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28 Nov 2021

Drunk man verbally abused two female Gardai

Three year driving disqualification for drink driving imposed at Carrick District Court

Carrick-on-Shannon District Court

A drunk man who told two female gardai to f*** off and continued to be abusive to other gardai after he was arrested by calling them “f***ing wankers, scumbags and gobshites” was convicted of public order offences at Carrick-on-Shannon District Court.

Andrew O'Toole, Apartment 7, Hyde House, Hyde St, Mohill pleaded guilty to being intoxicated in public and with threatening, abusive or insulting behaviour on November 13 last at Hyde St, Mohill.

Sgt John O'Reilly outlined the facts of the case. He said that at about 2am on that date Mr O'Toole was seen by gardai staggering on Hyde St, Mohill and he was deemed a danger to himself.

Gardai spent ten minutes talking to him. He was intoxicated and abusive to the two female Gardai and told them to f*** off.
He was arrested and taken to Carrick-on-Shannon Garda Station where his “extremely poor attitude” continued.

He continued to be abusive to members, calling them “f***ing wankers, scumbags and gobshites.”

The court heard Mr O'Toole has previous convictions for road traffic offences, including no insurance, from Cavan District Court in December 2019 for offences committed in 2017.

Solicitor, Martin Burke said the 42 year old single father of two children aged 17 and 22, had no history of offending in that type of way previously.

He said Mr O'Toole was out socialising with friends and actually met one of the Gardai and had “a jocular exchange” with her.

He then went to his friend's house at Hyde Street and later went for food but found that the takeaway was closed.

The Gardai then pulled up and started to question him. He said Mr O'Toole took exception to them and “reacted in a poor way.”

He said Mr O'Toole told him the conversation lasted for something like 45 minutes and he was just about to put the key into the door of the house when the Gardai pulled up.

Admitting he didn't cooperate and that he had reacted badly, Mr Burke said it wasn't a highly aggressive exchange and he was remorseful for what he said and Mr Burke offered that apology on his behalf to the court.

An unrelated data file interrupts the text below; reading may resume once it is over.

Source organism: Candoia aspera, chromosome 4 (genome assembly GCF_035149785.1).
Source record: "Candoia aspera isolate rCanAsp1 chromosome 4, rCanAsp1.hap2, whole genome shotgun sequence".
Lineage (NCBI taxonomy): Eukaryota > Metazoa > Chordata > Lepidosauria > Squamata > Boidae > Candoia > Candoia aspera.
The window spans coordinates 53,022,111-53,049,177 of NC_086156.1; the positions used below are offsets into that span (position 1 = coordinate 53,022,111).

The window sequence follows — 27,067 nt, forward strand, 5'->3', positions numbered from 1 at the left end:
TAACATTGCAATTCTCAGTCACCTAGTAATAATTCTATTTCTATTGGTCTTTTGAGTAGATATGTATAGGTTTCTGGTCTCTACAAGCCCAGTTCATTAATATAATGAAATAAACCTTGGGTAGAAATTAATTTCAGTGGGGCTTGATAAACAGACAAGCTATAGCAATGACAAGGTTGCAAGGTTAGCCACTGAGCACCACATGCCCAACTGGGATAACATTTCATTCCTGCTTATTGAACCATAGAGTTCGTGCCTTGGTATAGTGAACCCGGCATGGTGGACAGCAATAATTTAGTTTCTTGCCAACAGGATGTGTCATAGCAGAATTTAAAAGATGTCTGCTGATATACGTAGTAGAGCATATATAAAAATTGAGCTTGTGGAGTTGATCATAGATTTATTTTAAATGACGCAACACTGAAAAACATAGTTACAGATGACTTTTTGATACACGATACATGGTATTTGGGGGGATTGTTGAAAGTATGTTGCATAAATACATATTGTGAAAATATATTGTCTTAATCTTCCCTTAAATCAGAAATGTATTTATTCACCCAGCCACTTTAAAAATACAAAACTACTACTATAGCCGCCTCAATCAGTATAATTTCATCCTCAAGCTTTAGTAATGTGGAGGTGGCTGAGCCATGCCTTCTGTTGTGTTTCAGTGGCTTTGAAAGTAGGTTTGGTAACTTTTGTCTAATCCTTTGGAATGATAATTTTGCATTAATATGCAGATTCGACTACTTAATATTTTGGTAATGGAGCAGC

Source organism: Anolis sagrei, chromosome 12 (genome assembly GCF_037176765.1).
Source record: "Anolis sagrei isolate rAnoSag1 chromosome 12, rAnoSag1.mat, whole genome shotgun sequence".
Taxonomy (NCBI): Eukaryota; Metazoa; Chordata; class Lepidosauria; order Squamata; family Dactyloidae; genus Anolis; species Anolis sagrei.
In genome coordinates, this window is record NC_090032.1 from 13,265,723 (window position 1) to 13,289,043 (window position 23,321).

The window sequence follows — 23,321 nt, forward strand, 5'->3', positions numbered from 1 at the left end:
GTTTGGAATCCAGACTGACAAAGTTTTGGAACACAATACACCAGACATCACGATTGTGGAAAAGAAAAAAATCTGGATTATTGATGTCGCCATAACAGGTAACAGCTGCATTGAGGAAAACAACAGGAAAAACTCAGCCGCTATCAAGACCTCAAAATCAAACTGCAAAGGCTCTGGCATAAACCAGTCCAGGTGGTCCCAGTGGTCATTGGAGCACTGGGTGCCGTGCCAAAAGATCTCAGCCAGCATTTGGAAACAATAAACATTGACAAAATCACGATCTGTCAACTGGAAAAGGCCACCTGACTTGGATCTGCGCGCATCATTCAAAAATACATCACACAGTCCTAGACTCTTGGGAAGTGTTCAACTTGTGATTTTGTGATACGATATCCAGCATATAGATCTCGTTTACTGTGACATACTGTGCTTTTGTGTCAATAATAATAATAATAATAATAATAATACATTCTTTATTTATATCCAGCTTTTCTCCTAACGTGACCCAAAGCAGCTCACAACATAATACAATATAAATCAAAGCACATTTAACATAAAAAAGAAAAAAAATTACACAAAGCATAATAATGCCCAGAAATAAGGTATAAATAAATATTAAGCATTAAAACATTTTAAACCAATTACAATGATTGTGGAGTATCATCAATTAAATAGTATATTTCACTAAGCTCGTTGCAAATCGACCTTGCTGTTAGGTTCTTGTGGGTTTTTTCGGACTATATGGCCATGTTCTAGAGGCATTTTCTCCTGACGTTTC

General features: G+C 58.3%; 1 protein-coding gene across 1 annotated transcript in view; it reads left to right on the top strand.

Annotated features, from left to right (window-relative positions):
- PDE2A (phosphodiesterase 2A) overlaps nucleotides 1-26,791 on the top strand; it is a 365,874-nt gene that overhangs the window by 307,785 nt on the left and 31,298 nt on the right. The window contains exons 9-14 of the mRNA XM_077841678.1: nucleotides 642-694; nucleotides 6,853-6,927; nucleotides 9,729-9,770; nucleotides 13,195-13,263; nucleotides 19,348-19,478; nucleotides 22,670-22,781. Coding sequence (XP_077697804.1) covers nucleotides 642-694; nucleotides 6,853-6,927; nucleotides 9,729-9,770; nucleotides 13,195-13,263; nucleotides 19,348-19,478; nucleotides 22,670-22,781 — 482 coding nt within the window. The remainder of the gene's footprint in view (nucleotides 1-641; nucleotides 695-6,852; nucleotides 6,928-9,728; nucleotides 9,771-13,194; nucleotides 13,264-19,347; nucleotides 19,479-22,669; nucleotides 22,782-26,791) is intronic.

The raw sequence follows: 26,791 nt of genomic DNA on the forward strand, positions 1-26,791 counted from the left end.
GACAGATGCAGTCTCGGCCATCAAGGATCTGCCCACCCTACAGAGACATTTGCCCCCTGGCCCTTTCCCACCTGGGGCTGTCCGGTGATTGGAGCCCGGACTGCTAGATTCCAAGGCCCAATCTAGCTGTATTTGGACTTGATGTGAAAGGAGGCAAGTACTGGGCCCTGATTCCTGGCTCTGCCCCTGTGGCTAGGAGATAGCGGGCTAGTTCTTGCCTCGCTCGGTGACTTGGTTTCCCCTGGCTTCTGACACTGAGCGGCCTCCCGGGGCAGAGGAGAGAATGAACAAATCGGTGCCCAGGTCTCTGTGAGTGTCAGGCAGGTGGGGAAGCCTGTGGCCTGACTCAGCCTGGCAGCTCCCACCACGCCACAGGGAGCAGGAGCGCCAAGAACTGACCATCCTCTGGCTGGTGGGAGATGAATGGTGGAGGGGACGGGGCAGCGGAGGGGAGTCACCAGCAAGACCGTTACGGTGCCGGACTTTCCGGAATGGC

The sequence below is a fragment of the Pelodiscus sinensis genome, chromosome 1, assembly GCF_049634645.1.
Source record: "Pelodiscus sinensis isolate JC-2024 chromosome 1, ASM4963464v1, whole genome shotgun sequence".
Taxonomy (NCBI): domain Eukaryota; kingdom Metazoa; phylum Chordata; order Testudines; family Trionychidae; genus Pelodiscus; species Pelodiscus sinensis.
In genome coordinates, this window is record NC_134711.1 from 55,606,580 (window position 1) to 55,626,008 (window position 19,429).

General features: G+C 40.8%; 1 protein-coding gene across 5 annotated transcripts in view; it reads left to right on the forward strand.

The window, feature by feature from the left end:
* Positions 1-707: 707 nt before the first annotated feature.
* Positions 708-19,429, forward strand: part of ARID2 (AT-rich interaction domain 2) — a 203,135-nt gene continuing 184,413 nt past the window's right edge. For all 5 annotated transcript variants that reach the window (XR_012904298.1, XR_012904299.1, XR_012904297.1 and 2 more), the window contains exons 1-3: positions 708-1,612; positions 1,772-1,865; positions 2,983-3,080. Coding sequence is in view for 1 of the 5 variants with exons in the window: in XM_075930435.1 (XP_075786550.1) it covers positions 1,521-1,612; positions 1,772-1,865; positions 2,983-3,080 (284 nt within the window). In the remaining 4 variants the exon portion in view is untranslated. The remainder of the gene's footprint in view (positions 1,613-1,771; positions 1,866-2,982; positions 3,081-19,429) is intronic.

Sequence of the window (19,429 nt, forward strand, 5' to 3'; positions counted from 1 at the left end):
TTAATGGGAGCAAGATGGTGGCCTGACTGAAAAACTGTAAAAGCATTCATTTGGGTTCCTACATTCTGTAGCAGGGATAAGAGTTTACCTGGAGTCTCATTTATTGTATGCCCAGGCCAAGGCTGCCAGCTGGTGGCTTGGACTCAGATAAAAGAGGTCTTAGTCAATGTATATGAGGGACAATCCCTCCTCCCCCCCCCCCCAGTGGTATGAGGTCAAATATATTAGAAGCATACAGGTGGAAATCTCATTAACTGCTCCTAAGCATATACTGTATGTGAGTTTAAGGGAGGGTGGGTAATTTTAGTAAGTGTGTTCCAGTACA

He said Mr O'Toole works as a security officer on a full time contract for Quinn Industrial Holdings and has to have his PSA licence which includes garda vetting. He suggested a conviction might cause him some difficulty with his employment and he asked the court to deal with it without a conviction.

Judge Sandra Murphy asked if there had been any attempt on Mr O'Toole's behalf to apologise to the gardai involved, including those he abused in the station.

Mr Burke said the incident had only happened a number of days previously and he expressed his apology in court on behalf of his client.

Andrew O'Toole told the court what he did was wrong but said the gardai “stopped me for nothing.”

He said he had told one of the gardai earlier that she “had a lovely bum” and an hour later she was questioning him. He said he is normally never like that with people.

Asked about the abuse to gardai in the station, he said they woke him up really early and he was annoyed by that. He said he has never had an incident like this in his life.

Sgt O'Reilly said it seemed to be “a very half-hearted apology” and that he had “hurled abuse at the Guards.”

Judge Murphy said that also concerned her and she agreed Mr O'Toole didn't appear to be wholehearted in his apology.

She said he called two female gardai abusive names and then the following morning called other gardai by very expletive names. She said he now had an opportunity to apologise and was not taking that opportunity.

Judge Murphy said the defendant is a man working in security and he had to be able to keep his temper.

She said this was a public order matter and didn't see that it would affect his employment.

“I see this as a serious issue, the man is not showing remorse,” she said.

“What aggravates it for me is he woke up the next morning and called the guards those expletives. I take that very seriously” she said.

Judge Murphy said he was “not showing adequate remorse and was nearly showing the opposite.”

She convicted and fined him €300 for threatening, abusive and insulting behaviour, allowing three months to pay, and convicted and took into consideration the charge of being intoxicated in public.

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